I will not interrupt, but I think my right hon. friend really knows what I meant.
§ MR. WYNDHAM
I know that the right hon. Gentleman wishes to reduce the number by reducing troops abroad in our Colonies.
§ MR. WYNDHAM
And I know that he believes that with the Regular Army you can have a reservoir at home.
§ MR. WYNDHAM
By having a long service army for our foreign obligations you can have three men abroad and one man at home instead of having two abroad and two at home. I believe that nobody has proposed a plan of that character which when fully examined showed any great saving of money. It has been my duty to examine several of these plans. I believe that no one has been able to show any great saving of money, if you adopt any substitute for this balance system. But supposing you can show a saving of money, though not a great saving, I am perfectly certain if you adopt such a plan you will have to spend a great deal more money on your short service Home Army than the right hon. Gentleman is going to spend on the Territorial Force, and the right hon. Gentleman will have to spend a great deal more on his Territorial Force. So that there is no El Dorado on which we can roam by changing our present system. I think some improvements are possible on it, but even if improvements are possible on what is called the Cardwell system those improvements are not going to save a great deal of money, and if they are going to save a substantial sum then the cost of your Home Army is going to be a great deal higher than anybody has contemplated. I think it is well that we should face these facts, but has anyone faced them? Has the right hon. Gentleman faced them? He keeps the Cardwell system, and if you keep that system you must try to treat it fairly; if you keep it you must keep the exact balance between infantry, seventy-four battalions abroad and seventy-four at home. The right hon. Gentleman says he can do it. How many Secretaries of State for War have I heard make that announcement? He told us last year that that was his object; we turn to the Estimates and we find that there is one more battalion abroad than at home and I shall not be surprised if next year there are two more battalions abroad than there are at home. This is always what has happened in the past. But supposing he succeeds, as nobody has who has treated the Cardwell system fairly, in keeping the balance at home and abroad, he must do something which has not been done—he must maintain the balance at home; for the great claim 752 made for the Cardwell system is that under it you can train the men at home who are to feed the battalion abroad better than under any other system. You can train them better in units than in depots, and you can also train the officers and the staff. That is true if you have enough men in the Home battalions to admit of progressive training; it ceases to be true if you have not enough. When you cut down the establishment of a Home battalion to a certain limit the number of men engaged on fatigue and other duties is so great that the battalion ceases to be a proper training school, and you lose the whole benefit of the Cardwell system.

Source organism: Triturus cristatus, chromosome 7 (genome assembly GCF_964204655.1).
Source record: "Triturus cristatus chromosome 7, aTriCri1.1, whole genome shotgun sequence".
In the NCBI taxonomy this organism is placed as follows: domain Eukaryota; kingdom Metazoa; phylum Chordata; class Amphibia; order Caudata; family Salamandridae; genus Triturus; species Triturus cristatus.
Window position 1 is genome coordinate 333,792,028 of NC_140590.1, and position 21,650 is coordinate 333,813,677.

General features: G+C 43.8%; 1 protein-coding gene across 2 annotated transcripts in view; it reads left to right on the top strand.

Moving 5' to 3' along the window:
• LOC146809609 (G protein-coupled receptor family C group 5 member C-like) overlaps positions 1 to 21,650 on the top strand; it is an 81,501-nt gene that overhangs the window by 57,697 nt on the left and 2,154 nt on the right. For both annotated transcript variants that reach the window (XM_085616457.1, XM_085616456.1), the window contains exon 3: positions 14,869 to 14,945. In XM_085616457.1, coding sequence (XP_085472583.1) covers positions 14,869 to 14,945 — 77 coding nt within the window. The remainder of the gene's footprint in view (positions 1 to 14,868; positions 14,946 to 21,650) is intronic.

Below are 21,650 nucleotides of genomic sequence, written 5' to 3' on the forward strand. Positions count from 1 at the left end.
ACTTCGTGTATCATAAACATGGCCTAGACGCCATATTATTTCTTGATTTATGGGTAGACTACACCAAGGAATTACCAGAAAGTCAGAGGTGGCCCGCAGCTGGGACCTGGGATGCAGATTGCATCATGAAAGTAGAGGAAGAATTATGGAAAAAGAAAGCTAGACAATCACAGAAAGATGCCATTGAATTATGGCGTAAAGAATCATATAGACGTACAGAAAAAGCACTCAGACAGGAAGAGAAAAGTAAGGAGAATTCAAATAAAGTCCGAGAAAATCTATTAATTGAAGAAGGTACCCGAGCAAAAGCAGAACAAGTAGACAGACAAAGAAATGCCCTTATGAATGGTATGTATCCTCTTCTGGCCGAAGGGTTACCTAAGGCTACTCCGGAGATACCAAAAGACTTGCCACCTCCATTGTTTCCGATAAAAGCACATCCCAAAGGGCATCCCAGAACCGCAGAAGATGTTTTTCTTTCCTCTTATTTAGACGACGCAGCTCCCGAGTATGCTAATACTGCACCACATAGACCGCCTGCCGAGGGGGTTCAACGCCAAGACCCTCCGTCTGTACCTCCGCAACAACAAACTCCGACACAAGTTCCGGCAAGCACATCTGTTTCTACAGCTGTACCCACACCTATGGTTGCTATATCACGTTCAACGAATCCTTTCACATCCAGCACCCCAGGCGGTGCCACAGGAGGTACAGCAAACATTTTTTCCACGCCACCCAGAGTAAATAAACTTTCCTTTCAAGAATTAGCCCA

§ MR. HALDANE
Does the right hon. Gentleman reproach me for having cut down those establishments? I have only reduced them because I cannot get the men. The three years system has now culminated in its full effects, but assuming that we can get the men and they are not swept away by drafts, we intend to raise the establishment of the Home battalions. It is absolutely academic.
§ MR. WYNDHAM
I am making no reproaches against the right hon. Gentleman; I am stating the fact. If it is the fact that the Home battalions do not contain a sufficient number of men to admit of progressive training, then it is the fact that at the present moment we are not deriving the great benefit which is claimed for the Cardwell system. If that be the fact, it is still more necessary that the Territorial Force should be properly trained, properly equipped, and properly organised. I do not indulge in speculations at any length as to what will happen if we abandon the Cardwell system, but I will tell the right hon. Baronet that if you do abandon it the necessity for training the Territorial Force, and for spending money upon it, will become very much greater. In fact, nobody, I suppose, who ever considered this question asked for less than one year's training; most people ask for two years training. The right hon. Gentleman is giving two weeks training, and says it will cost £2,000,000 a year. What an Army with two years training would cost I leave to those who are ready to perform a sum in mental arithmetic to state. We do not hold for a 753 moment that two weeks training is adequate. For artillery, it is laughable; or for Yeomanry also. The right hon. Gentleman says in regard to the Territorial Force that so far he has reduced the period of training for Yeomanry. He has spoken of the necessity of linking up the Yeomanry with the cavalry, and providing horses for both. If you discourage the Yeomanry service throughout this country you discourage horse-breeding, horse-riding, and horse-mastership; you deplete the natural nursery, so to speak, of horses, and men who under stand horses, which you had not only with the Yeomanry, but with the Cavalry also, and you do that at a time when the advent of the motor car is making the horse a rarer and rarer animal in this country. I hope the right hon. Gentleman will take full advantage of the period of law which we have deliberately given him. We told him last year that his scheme must have a fair chance. I suppose in politics two years is a somewhat generous period by which to describe a fair chance. But we shall expect something more than these speculative details and rosy hopes as to the future of the Territorial Force. We shall wish to know how he is going to deal with the Artillery. We shall deny his right to convert the Artillery into training schools until he has found a solution for that question. We shall assert that he must not cut down the Yeomanry. We shall declare that his rechristened Volunteers must come up to the standard which we had not to impose upon the old Volunteers. And we shall abide by our own opinion that he has made a mistake in reducing the Regular Army; that he has made a mistake in creating this great gap between the Territorial Force and the Regular Army; and that if your system is to be voluntary it must be various, and by making it uniform you are tending either towards inefficiency or towards compulsion.